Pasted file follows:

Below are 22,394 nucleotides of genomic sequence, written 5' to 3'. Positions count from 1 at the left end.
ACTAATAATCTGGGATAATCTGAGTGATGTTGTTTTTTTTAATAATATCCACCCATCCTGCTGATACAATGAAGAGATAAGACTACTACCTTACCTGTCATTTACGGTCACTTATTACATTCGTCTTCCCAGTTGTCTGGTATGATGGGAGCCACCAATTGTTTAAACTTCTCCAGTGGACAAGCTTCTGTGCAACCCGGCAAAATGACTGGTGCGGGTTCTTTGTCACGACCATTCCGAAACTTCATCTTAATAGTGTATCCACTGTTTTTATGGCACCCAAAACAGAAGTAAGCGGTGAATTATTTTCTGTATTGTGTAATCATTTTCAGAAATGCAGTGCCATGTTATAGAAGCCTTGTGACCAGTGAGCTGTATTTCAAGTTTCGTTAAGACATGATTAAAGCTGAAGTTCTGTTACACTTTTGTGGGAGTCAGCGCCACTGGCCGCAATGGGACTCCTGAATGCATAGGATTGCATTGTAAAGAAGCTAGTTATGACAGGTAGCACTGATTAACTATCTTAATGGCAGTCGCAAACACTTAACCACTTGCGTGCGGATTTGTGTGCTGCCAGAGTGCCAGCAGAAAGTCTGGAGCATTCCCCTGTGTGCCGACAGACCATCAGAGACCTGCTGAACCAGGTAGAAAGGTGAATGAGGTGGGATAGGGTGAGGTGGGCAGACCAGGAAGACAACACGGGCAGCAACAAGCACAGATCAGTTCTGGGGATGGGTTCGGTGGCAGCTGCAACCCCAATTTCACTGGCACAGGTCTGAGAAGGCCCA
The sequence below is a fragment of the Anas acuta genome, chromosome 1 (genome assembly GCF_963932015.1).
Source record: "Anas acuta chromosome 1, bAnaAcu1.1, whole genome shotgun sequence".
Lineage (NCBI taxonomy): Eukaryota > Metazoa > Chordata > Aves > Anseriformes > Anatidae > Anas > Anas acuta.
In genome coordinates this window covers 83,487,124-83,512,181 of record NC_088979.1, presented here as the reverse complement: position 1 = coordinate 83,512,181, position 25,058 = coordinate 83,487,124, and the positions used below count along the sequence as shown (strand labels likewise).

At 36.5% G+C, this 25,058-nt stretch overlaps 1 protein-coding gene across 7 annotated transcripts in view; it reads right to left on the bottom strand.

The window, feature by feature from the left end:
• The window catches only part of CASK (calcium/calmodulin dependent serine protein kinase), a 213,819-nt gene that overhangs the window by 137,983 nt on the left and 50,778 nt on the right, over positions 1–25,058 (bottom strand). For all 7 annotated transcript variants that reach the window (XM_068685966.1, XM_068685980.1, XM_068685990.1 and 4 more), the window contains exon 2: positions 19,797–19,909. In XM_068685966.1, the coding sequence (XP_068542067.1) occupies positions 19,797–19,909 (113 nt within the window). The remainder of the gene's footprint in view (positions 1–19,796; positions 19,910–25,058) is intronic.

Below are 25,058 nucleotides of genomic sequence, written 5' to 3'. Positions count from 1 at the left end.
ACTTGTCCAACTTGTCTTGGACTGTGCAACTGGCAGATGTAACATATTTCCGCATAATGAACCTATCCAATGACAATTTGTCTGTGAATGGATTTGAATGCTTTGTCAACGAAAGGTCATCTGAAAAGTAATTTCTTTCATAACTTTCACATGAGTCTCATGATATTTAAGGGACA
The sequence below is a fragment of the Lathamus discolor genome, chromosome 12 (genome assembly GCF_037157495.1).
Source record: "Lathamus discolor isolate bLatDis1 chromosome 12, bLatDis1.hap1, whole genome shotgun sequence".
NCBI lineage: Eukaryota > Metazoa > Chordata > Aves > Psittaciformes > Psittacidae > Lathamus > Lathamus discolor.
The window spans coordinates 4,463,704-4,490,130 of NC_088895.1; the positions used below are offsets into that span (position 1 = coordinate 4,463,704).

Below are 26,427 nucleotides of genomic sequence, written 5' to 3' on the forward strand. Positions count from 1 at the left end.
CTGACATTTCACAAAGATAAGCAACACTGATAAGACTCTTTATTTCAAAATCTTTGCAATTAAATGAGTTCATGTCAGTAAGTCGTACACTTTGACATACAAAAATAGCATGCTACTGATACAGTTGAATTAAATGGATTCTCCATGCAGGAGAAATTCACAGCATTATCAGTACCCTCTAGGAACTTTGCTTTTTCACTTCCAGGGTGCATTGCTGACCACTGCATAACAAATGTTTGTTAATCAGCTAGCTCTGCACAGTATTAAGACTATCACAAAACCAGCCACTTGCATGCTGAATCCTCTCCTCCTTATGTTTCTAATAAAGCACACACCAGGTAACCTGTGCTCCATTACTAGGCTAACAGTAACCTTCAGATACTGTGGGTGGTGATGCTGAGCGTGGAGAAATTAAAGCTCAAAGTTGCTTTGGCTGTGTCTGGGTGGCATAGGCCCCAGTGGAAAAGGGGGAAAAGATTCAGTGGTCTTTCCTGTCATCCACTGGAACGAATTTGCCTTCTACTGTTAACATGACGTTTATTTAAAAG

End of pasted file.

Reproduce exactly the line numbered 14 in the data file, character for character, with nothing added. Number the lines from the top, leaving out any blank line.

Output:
NCBI lineage: Eukaryota > Metazoa > Chordata > Aves > Psittaciformes > Psittacidae > Lathamus > Lathamus discolor.